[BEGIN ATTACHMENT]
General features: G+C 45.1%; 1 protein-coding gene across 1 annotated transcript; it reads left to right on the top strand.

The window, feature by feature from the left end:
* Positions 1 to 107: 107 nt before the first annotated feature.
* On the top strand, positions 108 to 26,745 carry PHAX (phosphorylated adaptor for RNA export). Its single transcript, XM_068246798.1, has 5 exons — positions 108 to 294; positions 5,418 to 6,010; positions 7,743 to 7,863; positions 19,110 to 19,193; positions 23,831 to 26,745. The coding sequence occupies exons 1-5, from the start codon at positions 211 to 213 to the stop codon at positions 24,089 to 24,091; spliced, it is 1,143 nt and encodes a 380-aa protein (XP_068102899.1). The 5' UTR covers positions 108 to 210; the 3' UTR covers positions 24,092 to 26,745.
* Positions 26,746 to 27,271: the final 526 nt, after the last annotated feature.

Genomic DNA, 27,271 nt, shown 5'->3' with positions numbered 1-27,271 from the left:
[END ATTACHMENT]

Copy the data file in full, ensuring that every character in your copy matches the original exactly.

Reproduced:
General features: G+C 45.1%; 1 protein-coding gene across 1 annotated transcript; it reads left to right on the top strand.

The window, feature by feature from the left end:
* Positions 1 to 107: 107 nt before the first annotated feature.
* On the top strand, positions 108 to 26,745 carry PHAX (phosphorylated adaptor for RNA export). Its single transcript, XM_068246798.1, has 5 exons — positions 108 to 294; positions 5,418 to 6,010; positions 7,743 to 7,863; positions 19,110 to 19,193; positions 23,831 to 26,745. The coding sequence occupies exons 1-5, from the start codon at positions 211 to 213 to the stop codon at positions 24,089 to 24,091; spliced, it is 1,143 nt and encodes a 380-aa protein (XP_068102899.1). The 5' UTR covers positions 108 to 210; the 3' UTR covers positions 24,092 to 26,745.
* Positions 26,746 to 27,271: the final 526 nt, after the last annotated feature.

Genomic DNA, 27,271 nt, shown 5'->3' with positions numbered 1-27,271 from the left: